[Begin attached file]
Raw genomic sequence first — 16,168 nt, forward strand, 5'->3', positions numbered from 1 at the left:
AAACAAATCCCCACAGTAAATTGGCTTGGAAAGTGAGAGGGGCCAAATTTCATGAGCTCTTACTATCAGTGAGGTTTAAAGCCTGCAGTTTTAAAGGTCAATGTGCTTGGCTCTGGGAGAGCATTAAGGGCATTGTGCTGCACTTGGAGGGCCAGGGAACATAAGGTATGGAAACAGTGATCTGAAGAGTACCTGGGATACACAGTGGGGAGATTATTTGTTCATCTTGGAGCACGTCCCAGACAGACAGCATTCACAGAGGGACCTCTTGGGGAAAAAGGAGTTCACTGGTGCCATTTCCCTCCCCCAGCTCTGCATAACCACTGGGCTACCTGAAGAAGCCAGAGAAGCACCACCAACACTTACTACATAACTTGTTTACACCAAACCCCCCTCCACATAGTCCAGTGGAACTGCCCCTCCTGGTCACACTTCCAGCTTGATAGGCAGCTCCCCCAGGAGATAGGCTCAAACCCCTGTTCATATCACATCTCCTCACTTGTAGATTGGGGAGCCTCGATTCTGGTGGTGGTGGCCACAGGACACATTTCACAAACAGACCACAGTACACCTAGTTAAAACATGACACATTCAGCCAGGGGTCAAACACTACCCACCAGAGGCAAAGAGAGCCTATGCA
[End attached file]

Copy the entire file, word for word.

Raw genomic sequence first — 16,168 nt, forward strand, 5'->3', positions numbered from 1 at the left:
AAACAAATCCCCACAGTAAATTGGCTTGGAAAGTGAGAGGGGCCAAATTTCATGAGCTCTTACTATCAGTGAGGTTTAAAGCCTGCAGTTTTAAAGGTCAATGTGCTTGGCTCTGGGAGAGCATTAAGGGCATTGTGCTGCACTTGGAGGGCCAGGGAACATAAGGTATGGAAACAGTGATCTGAAGAGTACCTGGGATACACAGTGGGGAGATTATTTGTTCATCTTGGAGCACGTCCCAGACAGACAGCATTCACAGAGGGACCTCTTGGGGAAAAAGGAGTTCACTGGTGCCATTTCCCTCCCCCAGCTCTGCATAACCACTGGGCTACCTGAAGAAGCCAGAGAAGCACCACCAACACTTACTACATAACTTGTTTACACCAAACCCCCCTCCACATAGTCCAGTGGAACTGCCCCTCCTGGTCACACTTCCAGCTTGATAGGCAGCTCCCCCAGGAGATAGGCTCAAACCCCTGTTCATATCACATCTCCTCACTTGTAGATTGGGGAGCCTCGATTCTGGTGGTGGTGGCCACAGGACACATTTCACAAACAGACCACAGTACACCTAGTTAAAACATGACACATTCAGCCAGGGGTCAAACACTACCCACCAGAGGCAAAGAGAGCCTATGCA